Tuesday, December 21, 2004

Authenticity and the Impromptu Nativity

I attend a very small, rural, non-denominational church. The building is an old red brick schoolhouse set back against a hill and surrounded by bush. It is a strikingly beautiful place, perhaps because of its rough hewn qualities. During service in winter, we look out huge windows at snow laden trees. One Sunday morning a deer dropped by in search of winter grazing.
The Christmas candlelight service has always been special. The place is packed with local families and cottagers visiting the area for a unique Christmas experience. But because our church does not have "programs" such as a Sunday School, it has always been a challenge to include elements in the service which will appeal to the children gathered. Last year we did an impromptu Christmas acrostic. The children loved doing it, fresh and unrehearsed, with a good narrator to carry them along. This has emboldened me, this year, to try an impromptu Nativity.
So the script is written, a little freshness, a little tradition. We are having wisepersons this year, since I suspect a girl or two may have to bear in gifts. The costumes are assembled, mostly, just bits and bobs, material to drape, hats and canes to don and carry. And, all unrehearsed, the Holy Family, the baby Jesus (seven months old at last reckoning), the angels, star, shepherds, sheep and wisepersons will assemble at the front. A bale of hay will stand for the stable. Totally unrehearsed, the children will do it, I trust, and they'll bring to the familiar story a freshness which can only be born of their own enthusiasm, and the authenticity of their youth and faith.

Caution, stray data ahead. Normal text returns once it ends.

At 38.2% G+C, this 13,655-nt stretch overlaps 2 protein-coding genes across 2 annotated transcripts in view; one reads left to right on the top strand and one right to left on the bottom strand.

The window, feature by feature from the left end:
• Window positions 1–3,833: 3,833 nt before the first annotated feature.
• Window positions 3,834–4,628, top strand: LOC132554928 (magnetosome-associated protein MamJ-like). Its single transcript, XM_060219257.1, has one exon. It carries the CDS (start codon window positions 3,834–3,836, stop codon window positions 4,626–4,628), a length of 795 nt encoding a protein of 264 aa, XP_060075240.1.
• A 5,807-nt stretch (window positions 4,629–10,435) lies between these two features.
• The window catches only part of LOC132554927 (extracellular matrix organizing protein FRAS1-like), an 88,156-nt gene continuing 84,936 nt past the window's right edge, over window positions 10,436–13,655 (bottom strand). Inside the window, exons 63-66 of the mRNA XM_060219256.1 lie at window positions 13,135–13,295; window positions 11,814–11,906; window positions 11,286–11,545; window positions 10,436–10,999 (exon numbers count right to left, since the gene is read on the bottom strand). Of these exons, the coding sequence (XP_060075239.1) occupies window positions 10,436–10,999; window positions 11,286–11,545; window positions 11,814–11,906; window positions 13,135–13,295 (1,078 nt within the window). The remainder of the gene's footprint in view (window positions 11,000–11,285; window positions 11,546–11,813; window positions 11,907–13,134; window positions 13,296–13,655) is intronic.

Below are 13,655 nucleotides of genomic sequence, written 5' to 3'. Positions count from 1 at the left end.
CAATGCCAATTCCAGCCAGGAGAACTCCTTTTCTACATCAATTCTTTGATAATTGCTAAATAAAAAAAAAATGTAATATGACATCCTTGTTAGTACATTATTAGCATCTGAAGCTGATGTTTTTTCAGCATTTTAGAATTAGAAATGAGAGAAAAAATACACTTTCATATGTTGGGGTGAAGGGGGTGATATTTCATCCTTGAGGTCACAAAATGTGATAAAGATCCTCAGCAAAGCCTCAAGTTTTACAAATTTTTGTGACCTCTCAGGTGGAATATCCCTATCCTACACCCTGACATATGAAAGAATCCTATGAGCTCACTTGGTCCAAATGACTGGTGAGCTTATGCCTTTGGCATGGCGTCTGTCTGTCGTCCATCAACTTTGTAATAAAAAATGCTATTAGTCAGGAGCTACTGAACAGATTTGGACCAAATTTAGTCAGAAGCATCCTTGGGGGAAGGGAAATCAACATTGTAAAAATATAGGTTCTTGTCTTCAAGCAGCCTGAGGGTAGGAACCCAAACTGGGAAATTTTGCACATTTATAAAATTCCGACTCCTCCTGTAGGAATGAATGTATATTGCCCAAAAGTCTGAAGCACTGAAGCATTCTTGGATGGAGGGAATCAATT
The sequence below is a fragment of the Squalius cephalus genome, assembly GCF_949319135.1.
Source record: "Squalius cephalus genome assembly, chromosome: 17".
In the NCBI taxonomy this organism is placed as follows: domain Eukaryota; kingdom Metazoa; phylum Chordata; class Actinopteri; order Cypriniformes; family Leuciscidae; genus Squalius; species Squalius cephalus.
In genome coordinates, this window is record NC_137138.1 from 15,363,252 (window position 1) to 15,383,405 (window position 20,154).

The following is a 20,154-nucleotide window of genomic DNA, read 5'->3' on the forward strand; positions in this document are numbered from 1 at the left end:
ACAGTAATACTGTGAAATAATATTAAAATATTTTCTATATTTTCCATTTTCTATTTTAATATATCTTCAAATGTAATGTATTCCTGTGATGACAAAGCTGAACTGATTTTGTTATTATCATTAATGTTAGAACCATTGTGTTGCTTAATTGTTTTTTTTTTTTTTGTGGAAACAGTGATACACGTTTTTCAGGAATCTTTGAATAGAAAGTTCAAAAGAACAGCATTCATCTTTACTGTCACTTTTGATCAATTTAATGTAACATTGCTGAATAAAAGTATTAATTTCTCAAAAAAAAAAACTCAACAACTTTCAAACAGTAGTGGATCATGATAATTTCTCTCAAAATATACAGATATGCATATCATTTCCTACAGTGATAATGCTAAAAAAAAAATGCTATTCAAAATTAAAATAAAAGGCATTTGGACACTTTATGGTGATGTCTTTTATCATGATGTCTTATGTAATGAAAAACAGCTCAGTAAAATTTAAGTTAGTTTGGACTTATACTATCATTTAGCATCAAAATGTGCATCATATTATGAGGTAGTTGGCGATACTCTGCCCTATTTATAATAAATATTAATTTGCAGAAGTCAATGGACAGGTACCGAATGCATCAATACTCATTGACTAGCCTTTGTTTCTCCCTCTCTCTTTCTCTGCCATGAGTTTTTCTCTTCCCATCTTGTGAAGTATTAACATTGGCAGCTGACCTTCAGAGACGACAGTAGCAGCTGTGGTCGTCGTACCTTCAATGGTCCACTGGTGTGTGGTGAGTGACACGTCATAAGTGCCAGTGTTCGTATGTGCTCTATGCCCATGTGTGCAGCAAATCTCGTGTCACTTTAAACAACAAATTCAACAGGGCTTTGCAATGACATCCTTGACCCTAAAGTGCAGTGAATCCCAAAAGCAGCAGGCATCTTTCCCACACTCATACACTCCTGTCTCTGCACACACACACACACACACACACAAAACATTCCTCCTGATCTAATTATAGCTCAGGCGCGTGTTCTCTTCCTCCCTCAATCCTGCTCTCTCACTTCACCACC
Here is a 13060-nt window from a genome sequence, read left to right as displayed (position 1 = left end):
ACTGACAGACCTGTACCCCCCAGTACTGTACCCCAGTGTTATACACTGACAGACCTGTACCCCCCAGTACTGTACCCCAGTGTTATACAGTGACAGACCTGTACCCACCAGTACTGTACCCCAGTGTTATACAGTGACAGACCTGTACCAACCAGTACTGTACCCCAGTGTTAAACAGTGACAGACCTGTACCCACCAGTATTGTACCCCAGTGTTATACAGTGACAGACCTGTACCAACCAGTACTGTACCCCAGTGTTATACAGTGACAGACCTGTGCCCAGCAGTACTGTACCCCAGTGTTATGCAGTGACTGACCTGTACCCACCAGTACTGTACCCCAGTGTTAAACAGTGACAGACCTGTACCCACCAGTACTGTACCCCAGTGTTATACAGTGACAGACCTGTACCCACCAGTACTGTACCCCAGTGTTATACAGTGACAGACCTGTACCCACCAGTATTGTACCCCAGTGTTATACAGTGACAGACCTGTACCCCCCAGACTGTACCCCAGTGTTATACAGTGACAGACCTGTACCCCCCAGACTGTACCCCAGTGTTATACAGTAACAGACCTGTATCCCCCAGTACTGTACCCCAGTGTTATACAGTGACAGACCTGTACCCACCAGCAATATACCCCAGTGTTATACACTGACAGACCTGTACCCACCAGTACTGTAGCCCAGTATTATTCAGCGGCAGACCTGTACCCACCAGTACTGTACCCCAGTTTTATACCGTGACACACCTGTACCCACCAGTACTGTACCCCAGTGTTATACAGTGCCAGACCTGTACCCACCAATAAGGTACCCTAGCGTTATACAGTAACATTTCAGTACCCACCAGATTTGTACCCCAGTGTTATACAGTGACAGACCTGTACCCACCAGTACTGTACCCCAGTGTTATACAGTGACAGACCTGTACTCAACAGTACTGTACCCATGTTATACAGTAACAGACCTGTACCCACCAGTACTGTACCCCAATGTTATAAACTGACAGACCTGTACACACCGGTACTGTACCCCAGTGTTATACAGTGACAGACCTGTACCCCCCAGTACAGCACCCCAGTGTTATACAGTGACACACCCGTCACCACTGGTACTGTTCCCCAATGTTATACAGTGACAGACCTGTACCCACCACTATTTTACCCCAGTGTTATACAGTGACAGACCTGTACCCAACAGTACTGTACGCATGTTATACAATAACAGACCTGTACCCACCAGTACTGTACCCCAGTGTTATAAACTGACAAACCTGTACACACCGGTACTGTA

Of course, on the first Christmas, no one had time for rehearsals either. They had to take it as it came. The pain, the blood, the cold and exposure, the shock and surprise, the joy, the love, the simple pleasure of friendly fellowship, the awe of worship and the symbolism of gifts. Just as it came. Authentically.
So, this is how I face Christmas this year. Just as it comes. A little more simply. A few less gifts. Some goat equivalents mailed out. Simpler decorations and a come what may attitude. I'm for an authentic Christmas. And if the angels giggle a little, or the shepherds forget to kneel, it will be real, unrehearsed, an improvisation, just like the first Christmas.
Oh God, let the sheer humanity, the holy reality of it, the authenticity of it, soften hard hearts and heal broken ones. Let it be!


bobbie said...

wonderful! praying for you, the schedule is filling up so i don't think we'll be able to get together, but you will be in my thoughts and prayers this holiday! thank you for honoring the wise girls too! :)

Anonymous said...

Amen, let it be so! Peace to you, woman of good will. And blessings for the season. Anj

Lisa said...

Let it be! indeed! Sounds so great. A close friend of mine just had her baby last sunday. Thinking of Miia coming into a stable puts a new, raw twist on the story for me. I'll look forward to hearing about how the nativity flowed.

p.s. I love your writing!

Queenie said...

This is a really nice blog. Warmth.